Kurtzberg’s Corner: Curtis Martin Reflects On His Hall of Fame Career

Jets fans are looking forward to this weekend when former Jets and Patriots running back Curtis Martin will be inducted into the Pro Football Hall of Fame in Canton, Ohio.

courtesy of Getty Images

Martin has run for 14,101 yards in his career which places him fourth all-time. 10,302 of those yards came in a Jets uniform, which makes him the most productive running back in franchise history.  Martin also ran for 90 touchdowns in his career and in 2004, became the oldest player ever to win a single season rushing title at the age of 31.

In a telephone media conference, Martin reflected back on his career, his debt to Coach Bill Parcells and where his life would be without football.

It has been about six months since Martin found out he was being enshrined in Canton, but it still doesn’t seem real to the Pittsburgh native. “It’s just starting to hit me and I have a problem really understand this,” Martin admitted. It’s something that was so far outside of my dreams and aspirations. It probably won’t hit me until I get to Canton.”

Ironically enough, Martin was not a big football fan growing up and only played the game at his mother’s insistence. “Football was never a dream for me. I ended up playing football just to stay out of trouble and stay alive,” Martin explained. “I grew up in a bad neighborhood and it was always something my mother forced me to do just so I could stay out of the neighborhood that I grew up in…There is a part of me that questions if I would be living or involved in something I shouldn’t have been involved with [without football]…That’s why I say even though I wasn’t a fan of the game and didn’t want to play, that football saved my life.”

Martin feels it was his competitive nature that helped him to excel despite the fact that he was not in love with the game. “I prided myself on being the best at whatever I needed to do. I’m that type of guy, I’m very competitive even if I don’t like to do something, it’s just I’m determined to be the best at it,” Martin said. “I don’t like second place, I don’t like playing second string. It’s just the way I’m wired.”

In 1995, Martin was drafted by the New England Patriots and began a string of 10 consecutive NFL seasons gaining 1,000 yards or more. His first NFL coach, Bill Parcells, had and continues to have, a huge influence on Martin’s life.

“Bill Parcells not only had a huge impact on my career but he had a huge impact on my life,” Martin said. “My career wouldn’t have been half of what it was if it wasn’t for Bill Parcells. I think he not only taught me how to be a running back, but he taught me how to be a professional and not just how to be a professional, but to be a man. He was the first man I looked up to and he’s still a huge part of my life.”

One thing Parcells helped Martin with was holding on to the football. In his rookie training camp, Parcells made sure Martin knew how important it was not to fumble the football, something the running back later became known for.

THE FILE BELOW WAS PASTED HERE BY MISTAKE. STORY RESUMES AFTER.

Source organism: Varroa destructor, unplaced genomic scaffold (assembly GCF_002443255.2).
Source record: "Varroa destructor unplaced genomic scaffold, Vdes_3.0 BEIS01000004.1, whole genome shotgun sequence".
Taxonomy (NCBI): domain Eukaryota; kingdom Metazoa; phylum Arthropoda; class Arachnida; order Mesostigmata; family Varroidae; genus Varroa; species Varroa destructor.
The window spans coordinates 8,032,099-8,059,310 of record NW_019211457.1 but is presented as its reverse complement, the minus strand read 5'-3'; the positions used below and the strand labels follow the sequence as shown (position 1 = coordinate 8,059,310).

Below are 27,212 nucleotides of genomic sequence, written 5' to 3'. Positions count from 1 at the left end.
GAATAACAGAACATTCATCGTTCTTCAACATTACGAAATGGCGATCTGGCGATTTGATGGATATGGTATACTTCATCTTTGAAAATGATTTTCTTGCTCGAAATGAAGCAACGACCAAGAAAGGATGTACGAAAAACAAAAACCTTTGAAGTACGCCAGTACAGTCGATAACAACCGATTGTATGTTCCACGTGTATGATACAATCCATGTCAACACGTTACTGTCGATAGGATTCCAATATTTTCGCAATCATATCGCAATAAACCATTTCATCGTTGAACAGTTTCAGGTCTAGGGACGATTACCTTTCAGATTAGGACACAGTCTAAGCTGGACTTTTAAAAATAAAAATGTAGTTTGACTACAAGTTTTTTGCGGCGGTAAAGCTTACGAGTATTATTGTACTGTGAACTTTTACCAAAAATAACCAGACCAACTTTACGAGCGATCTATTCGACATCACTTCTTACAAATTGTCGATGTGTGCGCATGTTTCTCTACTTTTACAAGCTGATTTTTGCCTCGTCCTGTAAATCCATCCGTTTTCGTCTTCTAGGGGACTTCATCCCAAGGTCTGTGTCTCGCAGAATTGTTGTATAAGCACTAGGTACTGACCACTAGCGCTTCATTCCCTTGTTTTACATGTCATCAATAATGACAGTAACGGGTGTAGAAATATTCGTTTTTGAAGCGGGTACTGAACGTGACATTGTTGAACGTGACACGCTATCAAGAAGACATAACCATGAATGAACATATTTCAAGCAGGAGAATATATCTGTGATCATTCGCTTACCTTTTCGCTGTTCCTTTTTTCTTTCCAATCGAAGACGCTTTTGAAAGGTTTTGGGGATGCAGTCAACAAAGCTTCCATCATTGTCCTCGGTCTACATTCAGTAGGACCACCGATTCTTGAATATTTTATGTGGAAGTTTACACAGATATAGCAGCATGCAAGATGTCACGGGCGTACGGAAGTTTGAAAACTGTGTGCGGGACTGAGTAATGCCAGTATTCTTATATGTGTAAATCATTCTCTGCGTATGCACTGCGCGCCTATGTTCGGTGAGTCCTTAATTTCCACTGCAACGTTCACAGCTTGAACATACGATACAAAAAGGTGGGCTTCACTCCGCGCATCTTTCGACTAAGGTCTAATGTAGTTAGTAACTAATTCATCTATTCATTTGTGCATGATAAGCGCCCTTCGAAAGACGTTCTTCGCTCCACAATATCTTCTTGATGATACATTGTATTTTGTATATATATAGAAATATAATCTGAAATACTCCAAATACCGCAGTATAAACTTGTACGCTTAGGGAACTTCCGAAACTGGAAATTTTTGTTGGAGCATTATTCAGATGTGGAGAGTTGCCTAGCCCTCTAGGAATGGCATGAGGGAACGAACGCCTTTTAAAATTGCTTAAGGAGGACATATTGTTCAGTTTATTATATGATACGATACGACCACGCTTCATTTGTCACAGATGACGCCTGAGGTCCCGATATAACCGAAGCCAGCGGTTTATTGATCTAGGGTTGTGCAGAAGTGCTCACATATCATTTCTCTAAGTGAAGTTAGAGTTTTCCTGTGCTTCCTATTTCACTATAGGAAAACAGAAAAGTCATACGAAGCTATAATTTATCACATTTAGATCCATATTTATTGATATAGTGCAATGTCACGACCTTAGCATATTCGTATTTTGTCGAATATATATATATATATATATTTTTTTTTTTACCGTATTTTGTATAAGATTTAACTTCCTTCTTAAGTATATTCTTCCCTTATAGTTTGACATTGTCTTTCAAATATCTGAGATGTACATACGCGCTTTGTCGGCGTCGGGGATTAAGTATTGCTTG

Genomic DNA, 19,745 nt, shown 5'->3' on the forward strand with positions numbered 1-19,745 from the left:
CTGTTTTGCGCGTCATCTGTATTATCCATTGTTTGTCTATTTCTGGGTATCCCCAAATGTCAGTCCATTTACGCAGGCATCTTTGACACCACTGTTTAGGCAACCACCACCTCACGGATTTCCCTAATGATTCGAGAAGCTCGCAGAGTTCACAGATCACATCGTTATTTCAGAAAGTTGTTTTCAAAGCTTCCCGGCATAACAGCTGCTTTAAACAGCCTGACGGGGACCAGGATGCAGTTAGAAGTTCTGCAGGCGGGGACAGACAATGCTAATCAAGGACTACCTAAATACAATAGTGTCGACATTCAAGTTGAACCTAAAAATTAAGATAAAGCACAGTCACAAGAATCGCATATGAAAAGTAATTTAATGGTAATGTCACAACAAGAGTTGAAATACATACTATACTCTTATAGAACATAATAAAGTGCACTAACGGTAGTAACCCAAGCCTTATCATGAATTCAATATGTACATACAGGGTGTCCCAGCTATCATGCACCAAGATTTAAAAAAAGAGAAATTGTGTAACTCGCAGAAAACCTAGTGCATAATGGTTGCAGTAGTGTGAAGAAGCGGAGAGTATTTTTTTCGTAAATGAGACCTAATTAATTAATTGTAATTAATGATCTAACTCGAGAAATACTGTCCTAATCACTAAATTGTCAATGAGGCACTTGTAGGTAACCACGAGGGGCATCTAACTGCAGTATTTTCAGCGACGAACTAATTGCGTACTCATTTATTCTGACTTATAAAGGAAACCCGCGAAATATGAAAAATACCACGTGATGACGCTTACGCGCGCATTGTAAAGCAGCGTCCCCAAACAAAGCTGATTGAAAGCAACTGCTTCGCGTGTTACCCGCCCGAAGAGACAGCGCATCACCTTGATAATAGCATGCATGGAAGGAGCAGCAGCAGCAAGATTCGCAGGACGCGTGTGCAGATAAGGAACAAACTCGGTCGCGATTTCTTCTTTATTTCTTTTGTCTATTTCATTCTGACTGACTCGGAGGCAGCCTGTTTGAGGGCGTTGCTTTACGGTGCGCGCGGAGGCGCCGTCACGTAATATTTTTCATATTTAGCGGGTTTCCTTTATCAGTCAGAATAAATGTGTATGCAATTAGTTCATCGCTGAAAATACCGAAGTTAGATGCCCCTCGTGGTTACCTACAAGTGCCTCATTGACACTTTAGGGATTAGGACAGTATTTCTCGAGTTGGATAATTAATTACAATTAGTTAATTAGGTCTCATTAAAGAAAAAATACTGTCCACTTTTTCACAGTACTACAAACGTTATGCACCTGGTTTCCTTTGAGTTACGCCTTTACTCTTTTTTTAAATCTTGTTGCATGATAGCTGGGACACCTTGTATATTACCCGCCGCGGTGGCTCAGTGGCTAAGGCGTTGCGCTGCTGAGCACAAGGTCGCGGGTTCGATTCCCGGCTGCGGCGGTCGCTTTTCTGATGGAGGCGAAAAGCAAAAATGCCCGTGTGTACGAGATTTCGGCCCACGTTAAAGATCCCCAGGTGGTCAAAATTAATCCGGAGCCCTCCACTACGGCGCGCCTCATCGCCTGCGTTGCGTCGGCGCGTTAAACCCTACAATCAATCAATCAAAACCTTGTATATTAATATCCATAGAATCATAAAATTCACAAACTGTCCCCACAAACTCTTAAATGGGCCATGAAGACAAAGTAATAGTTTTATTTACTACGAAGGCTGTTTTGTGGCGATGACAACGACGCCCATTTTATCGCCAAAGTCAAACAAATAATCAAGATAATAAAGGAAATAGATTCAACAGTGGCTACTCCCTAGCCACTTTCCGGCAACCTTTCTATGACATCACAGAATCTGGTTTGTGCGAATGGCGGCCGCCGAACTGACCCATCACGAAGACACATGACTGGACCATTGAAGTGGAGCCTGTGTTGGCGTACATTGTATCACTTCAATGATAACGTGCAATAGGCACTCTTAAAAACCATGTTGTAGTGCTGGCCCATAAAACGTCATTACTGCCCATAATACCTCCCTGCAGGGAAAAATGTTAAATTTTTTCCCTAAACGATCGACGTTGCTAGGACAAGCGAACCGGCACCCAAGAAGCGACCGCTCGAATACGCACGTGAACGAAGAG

“I remember being a rookie and we were in training camp and I fumbled the ball a couple of times,” Martin recalled. “Bill Parcells made me carry the ball for maybe like a week straight everywhere I went. I wasn’t allowed to be seen without the ball. When I was eating lunch, I had the ball in one hand and when I was eating dinner, when I was in meetings, I had the ball in one hand. He told the entire team to knock it out of my hands whenever  they saw me and I was penalized if they were able to knock the ball out of my hands, even if we weren’t on the field, even if we were in the meeting room. So I think the attention that is put on me taking care of the ball made me really focus and that was a huge part of my game. I took pride in not fumbling because I felt like giving the ball up was letting my team down.”

After three seasons in New England, Martin followed his mentor to New York and signed with the Jets. “The only reason I came to New York was because of Bill Parcells.”

Martin sees some similarities between Parcells and current Jets Coach Rex Ryan. “I think that Parcells and Rex are two guys who are very similar with different personalities. They demand respect and that is similar. I just think they have a different way of expressing themselves. Parcells is a guy who keeps everything close to the vest while Rex Ryan is very outspoken and I think both of their styles are very effective.”

Martin also had high praise for fellow Pitt Panther and Pennsylvania native Darrelle Revis. “Revis is probably one of the most talented guys in the entire NFL,” Martin said. “To me, he gets my vote for most valuable defensive player in the NFL. That’s a guy who is so talented that the only other person who I would compare to him is Deion Sanders and I actually think he’s a better tackler than Deion was.”

Now that he has earned the highest individual honor in professional football, Martin was thinking about his place in the history of the game. “I think my statistics put me in a place that I don’t necessarily rate myself. I definitely don’t think I am the fourth best running back in the history of the NFL. I think I have the fourth most yards and that’s it. I think there are several running backs who are much more talented and gifted than I am. I don’t say that modestly, but I really think so.”

In the end though, Martin will be taking his place this weekend among the all-time greats of the game, an honor Jets fans know he richly deserves.

2 comments on “Kurtzberg’s Corner: Curtis Martin Reflects On His Hall of Fame Career

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